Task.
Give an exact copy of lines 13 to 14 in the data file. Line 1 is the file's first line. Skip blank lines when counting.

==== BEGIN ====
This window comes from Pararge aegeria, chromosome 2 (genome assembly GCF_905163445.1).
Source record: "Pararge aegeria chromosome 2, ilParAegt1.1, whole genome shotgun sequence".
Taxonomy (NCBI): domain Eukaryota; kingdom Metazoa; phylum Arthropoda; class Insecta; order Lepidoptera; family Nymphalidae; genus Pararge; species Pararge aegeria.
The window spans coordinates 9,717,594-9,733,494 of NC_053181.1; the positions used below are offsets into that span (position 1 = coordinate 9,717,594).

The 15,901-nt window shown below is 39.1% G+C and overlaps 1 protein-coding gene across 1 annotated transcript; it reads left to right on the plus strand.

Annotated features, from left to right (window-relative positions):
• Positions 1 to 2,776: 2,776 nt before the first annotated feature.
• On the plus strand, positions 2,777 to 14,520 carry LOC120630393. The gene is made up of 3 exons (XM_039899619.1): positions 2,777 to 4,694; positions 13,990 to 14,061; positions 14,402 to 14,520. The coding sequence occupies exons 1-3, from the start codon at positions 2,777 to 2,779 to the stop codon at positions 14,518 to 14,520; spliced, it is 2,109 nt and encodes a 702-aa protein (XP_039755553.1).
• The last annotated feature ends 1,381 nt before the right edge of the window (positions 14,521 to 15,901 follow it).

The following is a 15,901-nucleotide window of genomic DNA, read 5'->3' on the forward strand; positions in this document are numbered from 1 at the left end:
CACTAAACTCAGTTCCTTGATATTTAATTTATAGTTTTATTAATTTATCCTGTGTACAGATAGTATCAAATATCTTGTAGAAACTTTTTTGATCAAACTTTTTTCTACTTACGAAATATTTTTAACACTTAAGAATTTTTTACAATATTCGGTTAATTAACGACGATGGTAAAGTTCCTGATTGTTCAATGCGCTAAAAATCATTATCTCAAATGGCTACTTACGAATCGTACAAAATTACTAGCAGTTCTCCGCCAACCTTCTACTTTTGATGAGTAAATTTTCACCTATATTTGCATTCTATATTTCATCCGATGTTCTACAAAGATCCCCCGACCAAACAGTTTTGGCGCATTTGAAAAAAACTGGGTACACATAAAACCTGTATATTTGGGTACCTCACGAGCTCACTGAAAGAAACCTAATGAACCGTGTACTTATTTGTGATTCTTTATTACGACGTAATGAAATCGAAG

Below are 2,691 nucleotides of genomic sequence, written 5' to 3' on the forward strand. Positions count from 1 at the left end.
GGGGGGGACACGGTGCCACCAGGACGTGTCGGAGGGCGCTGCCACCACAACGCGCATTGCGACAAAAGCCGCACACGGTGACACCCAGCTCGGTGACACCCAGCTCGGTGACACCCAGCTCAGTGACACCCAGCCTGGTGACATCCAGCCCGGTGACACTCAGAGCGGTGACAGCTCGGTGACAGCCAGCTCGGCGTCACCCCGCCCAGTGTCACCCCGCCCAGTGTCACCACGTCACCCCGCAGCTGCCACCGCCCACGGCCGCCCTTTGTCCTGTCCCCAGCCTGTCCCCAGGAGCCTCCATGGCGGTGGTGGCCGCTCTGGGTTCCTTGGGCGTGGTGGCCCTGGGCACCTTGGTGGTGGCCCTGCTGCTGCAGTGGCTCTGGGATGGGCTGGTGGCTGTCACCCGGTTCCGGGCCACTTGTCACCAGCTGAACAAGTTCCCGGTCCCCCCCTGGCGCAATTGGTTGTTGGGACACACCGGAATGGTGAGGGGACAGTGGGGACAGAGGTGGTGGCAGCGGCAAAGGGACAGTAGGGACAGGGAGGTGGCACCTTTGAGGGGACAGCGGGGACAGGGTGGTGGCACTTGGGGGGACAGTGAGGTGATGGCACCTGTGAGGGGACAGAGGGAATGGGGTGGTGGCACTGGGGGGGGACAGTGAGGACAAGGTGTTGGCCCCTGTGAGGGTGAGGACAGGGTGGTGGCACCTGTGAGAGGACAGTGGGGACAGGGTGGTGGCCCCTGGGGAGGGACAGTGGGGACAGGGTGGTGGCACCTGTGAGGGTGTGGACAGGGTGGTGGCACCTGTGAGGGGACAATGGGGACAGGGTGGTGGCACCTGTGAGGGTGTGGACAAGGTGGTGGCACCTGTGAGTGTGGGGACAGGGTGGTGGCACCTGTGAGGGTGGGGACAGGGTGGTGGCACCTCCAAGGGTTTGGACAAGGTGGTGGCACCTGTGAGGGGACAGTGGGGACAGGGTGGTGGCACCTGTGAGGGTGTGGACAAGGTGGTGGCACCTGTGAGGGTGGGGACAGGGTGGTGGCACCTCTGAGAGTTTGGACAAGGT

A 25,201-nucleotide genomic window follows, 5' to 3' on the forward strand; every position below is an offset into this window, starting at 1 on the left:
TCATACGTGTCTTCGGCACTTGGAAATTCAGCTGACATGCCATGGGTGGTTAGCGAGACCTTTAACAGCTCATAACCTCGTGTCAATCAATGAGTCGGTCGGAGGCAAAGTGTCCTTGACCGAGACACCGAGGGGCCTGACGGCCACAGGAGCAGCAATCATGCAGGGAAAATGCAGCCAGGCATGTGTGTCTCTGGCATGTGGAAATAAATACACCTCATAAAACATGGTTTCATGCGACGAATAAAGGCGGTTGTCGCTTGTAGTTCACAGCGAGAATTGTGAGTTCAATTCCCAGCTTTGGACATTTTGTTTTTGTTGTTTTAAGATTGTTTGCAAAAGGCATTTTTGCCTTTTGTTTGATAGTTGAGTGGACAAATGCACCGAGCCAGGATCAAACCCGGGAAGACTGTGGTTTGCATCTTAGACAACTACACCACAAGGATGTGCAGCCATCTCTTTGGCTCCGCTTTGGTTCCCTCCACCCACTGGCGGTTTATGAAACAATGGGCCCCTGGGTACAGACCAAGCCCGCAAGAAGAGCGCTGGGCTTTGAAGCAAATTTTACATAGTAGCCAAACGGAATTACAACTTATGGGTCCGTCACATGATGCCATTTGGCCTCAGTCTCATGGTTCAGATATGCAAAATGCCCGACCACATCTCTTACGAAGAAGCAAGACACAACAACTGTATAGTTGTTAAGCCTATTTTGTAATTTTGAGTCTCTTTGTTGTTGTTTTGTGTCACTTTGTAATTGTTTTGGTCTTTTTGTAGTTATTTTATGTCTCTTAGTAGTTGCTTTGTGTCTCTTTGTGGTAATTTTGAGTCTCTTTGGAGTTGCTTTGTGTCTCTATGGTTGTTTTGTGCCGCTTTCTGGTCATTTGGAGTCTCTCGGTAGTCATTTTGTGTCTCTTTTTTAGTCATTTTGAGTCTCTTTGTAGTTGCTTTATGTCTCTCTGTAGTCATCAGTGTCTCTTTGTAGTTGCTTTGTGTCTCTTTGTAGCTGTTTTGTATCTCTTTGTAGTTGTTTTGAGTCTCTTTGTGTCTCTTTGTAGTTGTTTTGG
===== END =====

GGGGGGGACACGGTGCCACCAGGACGTGTCGGAGGGCGCTGCCACCACAACGCGCATTGCGACAAAAGCCGCACACGGTGACACCCAGCTCGGTGACACCCAGCTCGGTGACACCCAGCTCAGTGACACCCAGCCTGGTGACATCCAGCCCGGTGACACTCAGAGCGGTGACAGCTCGGTGACAGCCAGCTCGGCGTCACCCCGCCCAGTGTCACCCCGCCCAGTGTCACCACGTCACCCCGCAGCTGCCACCGCCCACGGCCGCCCTTTGTCCTGTCCCCAGCCTGTCCCCAGGAGCCTCCATGGCGGTGGTGGCCGCTCTGGGTTCCTTGGGCGTGGTGGCCCTGGGCACCTTGGTGGTGGCCCTGCTGCTGCAGTGGCTCTGGGATGGGCTGGTGGCTGTCACCCGGTTCCGGGCCACTTGTCACCAGCTGAACAAGTTCCCGGTCCCCCCCTGGCGCAATTGGTTGTTGGGACACACCGGAATGGTGAGGGGACAGTGGGGACAGAGGTGGTGGCAGCGGCAAAGGGACAGTAGGGACAGGGAGGTGGCACCTTTGAGGGGACAGCGGGGACAGGGTGGTGGCACTTGGGGGGACAGTGAGGTGATGGCACCTGTGAGGGGACAGAGGGAATGGGGTGGTGGCACTGGGGGGGGACAGTGAGGACAAGGTGTTGGCCCCTGTGAGGGTGAGGACAGGGTGGTGGCACCTGTGAGAGGACAGTGGGGACAGGGTGGTGGCCCCTGGGGAGGGACAGTGGGGACAGGGTGGTGGCACCTGTGAGGGTGTGGACAGGGTGGTGGCACCTGTGAGGGGACAATGGGGACAGGGTGGTGGCACCTGTGAGGGTGTGGACAAGGTGGTGGCACCTGTGAGTGTGGGGACAGGGTGGTGGCACCTGTGAGGGTGGGGACAGGGTGGTGGCACCTCCAAGGGTTTGGACAAGGTGGTGGCACCTGTGAGGGGACAGTGGGGACAGGGTGGTGGCACCTGTGAGGGTGTGGACAAGGTGGTGGCACCTGTGAGGGTGGGGACAGGGTGGTGGCACCTCTGAGAGTTTGGACAAGGT

A 25,201-nucleotide genomic window follows, 5' to 3' on the forward strand; every position below is an offset into this window, starting at 1 on the left: